I signed up for the 2010 FAR YP trip so last minute. This wouldn’t be my first trip to Armenia so I wasn’t sure if it was the right tour for me. I knew that my first trip to the Motherland had been such an overwhelming and meaningful experience and I wasn’t sure how the FAR trip, which would be my second time in Armenia, could possibly compare; however, I was pleasantly surprised.
Returning to Armenia with FAR was the best way for me to experience my homeland again. I was able to revisit some of the most breathtaking places I have ever been and for this, I am grateful. Some people never get the chance to gaze deep into the red ravines around Noravank once in their lives and here I was, able to lose myself in their beauty once again. I was also able to discover areas of Armenia that were new to me and once again feel those overwhelming emotions that I have only experienced in Armenia. Thanks to FAR, I’ll always treasure the memory of venturing all the way to Datev, in a remote (to say the least) village, up in the clouds. There are no words to describe such a place. I also visited Nagorno-Karabakh for the first time. I’ve never felt more Armenian than when I am in Armenia and then I went to Artsakh for the first time – let’s just say that excursion took my ìArmenian-nessî to a whole new level!
I have found that all of my emotions are magnified when I am in the Motherland and, no, they are not always joyful. There is definitely a great deal of sadness and devastation in Armenia and I understand that when making a trip to my homeland, it is my responsibility, as an Armenian, and as a human being, to see all of Armenia – the good, the bad and everything in between. What I did find, was that no matter the strife or difficult situation, devotion seemed to be a common theme during the FAR trip. Devotion of clergy to their faith (even if they are in a remote village with a tiny handful of parishioners), devotion of students at Octet Music School to their craft (even if they are learning in an aluminum container after the 1988 earthquake), devotion of the teachers and caregivers at FAR Children’s Center, devotion of the old woman arranging flowers around the Genocide Memorial. Whether they know it or not, all of these people inspired a group of FAR young professionals who devoted themselves to experiencing all of Armenia – the good, the bad and everything in between.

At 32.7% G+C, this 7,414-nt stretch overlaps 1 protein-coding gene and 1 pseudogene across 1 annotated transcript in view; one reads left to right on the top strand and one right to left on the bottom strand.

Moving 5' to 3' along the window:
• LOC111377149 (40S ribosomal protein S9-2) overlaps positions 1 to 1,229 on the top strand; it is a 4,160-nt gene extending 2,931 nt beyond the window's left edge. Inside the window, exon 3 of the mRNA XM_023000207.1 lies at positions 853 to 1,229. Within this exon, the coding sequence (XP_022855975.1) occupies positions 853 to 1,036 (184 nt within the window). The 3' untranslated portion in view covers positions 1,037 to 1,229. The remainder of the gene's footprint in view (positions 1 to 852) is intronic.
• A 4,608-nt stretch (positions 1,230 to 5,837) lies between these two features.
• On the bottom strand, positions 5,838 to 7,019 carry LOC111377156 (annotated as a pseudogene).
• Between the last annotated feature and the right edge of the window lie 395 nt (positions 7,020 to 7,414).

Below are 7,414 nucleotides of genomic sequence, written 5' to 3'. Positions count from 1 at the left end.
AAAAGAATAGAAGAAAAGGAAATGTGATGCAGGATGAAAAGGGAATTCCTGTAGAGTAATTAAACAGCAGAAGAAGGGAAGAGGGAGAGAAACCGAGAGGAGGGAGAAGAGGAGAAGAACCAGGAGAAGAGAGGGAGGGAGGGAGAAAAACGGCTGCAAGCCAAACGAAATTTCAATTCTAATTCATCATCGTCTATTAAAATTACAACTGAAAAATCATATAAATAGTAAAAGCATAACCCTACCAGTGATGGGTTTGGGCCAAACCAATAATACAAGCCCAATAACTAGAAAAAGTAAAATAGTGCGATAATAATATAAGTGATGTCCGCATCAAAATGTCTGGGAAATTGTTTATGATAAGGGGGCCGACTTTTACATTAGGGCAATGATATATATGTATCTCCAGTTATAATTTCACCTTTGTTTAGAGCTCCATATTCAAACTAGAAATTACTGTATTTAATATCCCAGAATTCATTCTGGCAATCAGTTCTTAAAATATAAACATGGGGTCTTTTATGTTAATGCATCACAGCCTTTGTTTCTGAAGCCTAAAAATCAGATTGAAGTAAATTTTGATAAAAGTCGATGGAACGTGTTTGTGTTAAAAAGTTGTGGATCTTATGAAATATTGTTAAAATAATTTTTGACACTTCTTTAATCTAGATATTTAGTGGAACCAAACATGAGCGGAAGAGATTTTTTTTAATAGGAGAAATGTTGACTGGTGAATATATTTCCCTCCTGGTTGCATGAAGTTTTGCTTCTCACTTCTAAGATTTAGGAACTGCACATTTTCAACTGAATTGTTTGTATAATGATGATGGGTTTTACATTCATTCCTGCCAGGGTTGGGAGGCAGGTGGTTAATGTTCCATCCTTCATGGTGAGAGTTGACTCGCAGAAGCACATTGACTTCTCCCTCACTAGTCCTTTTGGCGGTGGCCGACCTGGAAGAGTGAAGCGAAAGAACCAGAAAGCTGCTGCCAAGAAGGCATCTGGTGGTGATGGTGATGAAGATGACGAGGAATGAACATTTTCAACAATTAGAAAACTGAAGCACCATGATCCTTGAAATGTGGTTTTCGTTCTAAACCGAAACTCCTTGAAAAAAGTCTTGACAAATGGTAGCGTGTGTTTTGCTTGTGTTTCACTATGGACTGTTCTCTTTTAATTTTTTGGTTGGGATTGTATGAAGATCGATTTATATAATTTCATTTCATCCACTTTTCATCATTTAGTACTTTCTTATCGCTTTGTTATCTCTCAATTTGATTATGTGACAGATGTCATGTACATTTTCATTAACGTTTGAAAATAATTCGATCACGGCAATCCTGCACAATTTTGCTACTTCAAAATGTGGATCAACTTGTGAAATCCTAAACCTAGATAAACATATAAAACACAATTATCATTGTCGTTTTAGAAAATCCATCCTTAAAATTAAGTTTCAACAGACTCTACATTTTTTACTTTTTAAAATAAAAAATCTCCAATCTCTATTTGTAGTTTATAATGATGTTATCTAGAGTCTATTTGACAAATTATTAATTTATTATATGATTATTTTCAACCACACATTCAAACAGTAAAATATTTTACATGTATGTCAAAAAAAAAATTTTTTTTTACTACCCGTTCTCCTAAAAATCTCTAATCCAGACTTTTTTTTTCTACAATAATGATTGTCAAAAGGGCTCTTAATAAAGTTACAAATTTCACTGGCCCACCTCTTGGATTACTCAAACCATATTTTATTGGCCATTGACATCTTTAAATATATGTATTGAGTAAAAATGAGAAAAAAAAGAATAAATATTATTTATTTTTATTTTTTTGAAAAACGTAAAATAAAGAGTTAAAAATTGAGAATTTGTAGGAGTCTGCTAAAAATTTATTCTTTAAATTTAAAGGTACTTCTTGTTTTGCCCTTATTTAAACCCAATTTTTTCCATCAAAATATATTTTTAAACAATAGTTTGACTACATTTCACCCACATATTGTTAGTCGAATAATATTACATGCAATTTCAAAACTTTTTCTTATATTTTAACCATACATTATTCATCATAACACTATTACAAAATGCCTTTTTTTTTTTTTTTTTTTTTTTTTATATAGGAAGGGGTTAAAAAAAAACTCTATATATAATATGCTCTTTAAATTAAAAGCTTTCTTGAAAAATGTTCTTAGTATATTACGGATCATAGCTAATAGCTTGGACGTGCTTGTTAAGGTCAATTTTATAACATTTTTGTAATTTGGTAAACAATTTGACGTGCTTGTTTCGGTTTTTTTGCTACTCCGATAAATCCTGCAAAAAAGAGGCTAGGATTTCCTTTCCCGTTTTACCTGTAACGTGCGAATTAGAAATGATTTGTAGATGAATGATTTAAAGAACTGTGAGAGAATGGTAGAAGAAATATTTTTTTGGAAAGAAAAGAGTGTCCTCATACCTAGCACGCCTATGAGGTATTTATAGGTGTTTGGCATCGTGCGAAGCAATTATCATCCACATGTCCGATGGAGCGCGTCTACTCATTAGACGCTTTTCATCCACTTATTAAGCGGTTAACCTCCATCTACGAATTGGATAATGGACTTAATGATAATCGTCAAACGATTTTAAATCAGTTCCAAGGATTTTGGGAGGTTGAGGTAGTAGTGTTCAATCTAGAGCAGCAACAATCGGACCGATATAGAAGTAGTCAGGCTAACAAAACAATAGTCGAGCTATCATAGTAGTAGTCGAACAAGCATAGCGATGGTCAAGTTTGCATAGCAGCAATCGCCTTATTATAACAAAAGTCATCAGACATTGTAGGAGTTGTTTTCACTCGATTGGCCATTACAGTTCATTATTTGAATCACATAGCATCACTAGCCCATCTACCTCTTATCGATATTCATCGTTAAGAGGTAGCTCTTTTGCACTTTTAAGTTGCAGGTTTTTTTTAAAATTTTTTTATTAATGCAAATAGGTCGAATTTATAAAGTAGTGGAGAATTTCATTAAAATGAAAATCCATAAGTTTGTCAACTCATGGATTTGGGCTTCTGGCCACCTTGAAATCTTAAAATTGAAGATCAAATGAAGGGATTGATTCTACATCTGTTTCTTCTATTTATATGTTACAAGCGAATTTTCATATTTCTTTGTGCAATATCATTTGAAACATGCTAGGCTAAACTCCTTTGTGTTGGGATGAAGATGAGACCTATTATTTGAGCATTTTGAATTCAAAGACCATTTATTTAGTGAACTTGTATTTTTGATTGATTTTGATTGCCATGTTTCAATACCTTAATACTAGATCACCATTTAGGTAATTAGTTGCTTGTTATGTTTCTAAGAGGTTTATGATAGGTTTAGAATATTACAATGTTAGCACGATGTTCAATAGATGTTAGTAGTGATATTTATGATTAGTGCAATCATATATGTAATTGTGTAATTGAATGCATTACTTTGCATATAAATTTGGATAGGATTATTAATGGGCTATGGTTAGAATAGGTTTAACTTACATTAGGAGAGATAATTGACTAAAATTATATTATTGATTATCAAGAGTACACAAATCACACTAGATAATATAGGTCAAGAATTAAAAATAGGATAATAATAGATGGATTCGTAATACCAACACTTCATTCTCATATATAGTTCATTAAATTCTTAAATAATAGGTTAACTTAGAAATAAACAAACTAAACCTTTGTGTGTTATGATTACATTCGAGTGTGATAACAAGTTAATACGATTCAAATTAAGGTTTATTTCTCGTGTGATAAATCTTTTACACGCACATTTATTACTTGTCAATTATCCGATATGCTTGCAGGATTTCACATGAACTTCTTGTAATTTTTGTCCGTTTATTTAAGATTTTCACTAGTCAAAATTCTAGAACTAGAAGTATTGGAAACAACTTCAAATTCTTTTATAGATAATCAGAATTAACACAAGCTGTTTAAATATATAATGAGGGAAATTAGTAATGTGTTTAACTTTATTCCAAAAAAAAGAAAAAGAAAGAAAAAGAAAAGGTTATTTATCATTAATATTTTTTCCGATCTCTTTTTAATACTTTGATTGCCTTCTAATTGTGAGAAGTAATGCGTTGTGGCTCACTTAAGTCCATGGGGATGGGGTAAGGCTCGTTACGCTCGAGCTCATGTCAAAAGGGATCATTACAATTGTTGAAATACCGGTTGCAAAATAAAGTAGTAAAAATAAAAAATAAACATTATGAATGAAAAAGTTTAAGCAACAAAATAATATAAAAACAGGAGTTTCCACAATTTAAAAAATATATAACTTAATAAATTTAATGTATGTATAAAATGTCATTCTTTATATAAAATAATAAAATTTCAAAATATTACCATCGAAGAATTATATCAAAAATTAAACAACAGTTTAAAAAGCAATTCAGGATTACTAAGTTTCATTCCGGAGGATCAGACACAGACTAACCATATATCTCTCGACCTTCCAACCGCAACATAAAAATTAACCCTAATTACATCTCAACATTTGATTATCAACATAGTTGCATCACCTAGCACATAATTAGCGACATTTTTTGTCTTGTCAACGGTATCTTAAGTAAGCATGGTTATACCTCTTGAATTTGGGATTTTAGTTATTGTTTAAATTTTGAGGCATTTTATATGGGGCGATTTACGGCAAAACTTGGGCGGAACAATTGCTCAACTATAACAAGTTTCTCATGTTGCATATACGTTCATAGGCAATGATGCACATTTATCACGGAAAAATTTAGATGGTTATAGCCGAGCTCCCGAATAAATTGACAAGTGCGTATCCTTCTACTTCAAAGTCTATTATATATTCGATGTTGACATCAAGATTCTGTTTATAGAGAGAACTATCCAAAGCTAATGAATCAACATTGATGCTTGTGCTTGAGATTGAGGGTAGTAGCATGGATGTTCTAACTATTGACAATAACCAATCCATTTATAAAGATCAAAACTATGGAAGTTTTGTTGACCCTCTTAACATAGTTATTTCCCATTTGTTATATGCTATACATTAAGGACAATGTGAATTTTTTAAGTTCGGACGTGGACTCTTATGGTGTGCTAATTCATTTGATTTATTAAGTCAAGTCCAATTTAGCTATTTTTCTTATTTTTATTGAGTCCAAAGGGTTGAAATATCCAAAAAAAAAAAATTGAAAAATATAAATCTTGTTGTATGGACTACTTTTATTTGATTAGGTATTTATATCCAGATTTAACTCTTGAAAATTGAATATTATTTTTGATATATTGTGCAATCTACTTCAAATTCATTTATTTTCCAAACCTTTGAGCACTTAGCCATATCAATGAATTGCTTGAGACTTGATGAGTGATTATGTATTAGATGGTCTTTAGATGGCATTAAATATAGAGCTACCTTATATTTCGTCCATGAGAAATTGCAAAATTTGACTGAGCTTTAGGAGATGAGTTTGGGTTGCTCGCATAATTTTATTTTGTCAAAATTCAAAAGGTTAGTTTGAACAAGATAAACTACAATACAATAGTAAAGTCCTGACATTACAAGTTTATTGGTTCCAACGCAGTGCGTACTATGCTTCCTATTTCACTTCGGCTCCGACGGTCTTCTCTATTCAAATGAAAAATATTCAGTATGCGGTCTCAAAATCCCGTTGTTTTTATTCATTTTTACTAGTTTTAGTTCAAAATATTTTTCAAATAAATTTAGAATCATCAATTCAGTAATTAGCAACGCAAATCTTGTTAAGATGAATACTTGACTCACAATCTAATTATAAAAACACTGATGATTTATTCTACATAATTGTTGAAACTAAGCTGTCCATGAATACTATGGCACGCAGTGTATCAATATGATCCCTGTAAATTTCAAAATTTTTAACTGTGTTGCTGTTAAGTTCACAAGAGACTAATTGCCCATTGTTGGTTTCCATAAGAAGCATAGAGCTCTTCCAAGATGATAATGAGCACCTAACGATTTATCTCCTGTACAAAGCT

My time in Armenia has solidified my connection to my homeland and I have FAR to thank for exposing me to the ways in which I can contribute to Armenia’s growth as a nation. I have now visited Armenia as a tourist twice. So what’s next? I think we all leave Armenia asking this question and we all have different answers and conclusions, which are the right decisions for each of us as individuals. For me, the answer is volunteerism. I am already looking forward to my next trip to Armenia as I am planning on spending my time there as a volunteer. I don’t feel obligated to do so, as being in Armenia in any capacity is not an obligation for me but rather a privilege. My next step as a volunteer feels natural to me – for this I am grateful and I know I have FAR to thank. Thank you, Arto, and the FAR staff in NY and Armenia for organizing the trip of a lifetime and making us feel so at home.
Thank you to our phenomenal tour guide, Galust who is a walking, talking encyclopedia of knowledge but who could also leave it all behind to become a stand-up comedian if he ever wanted!
Thank you to our driver, Samuel who always got us from point A to point B and everywhere in between in the safest possible way.
Thank you to my amazing travel companions – I couldn’t have asked to experience Armenia with a better group.
Thank you to my mom and uncle, who traveled with me to Armenia on my first trip and thank you to my entire family for always exposing me to my culture and heritage.
Finally, thank you to prior FAR YP participants who encouraged me to travel to Armenia on the YP trip. I guess I couldn’t fully understand what you meant until I experienced the FAR trip for myself.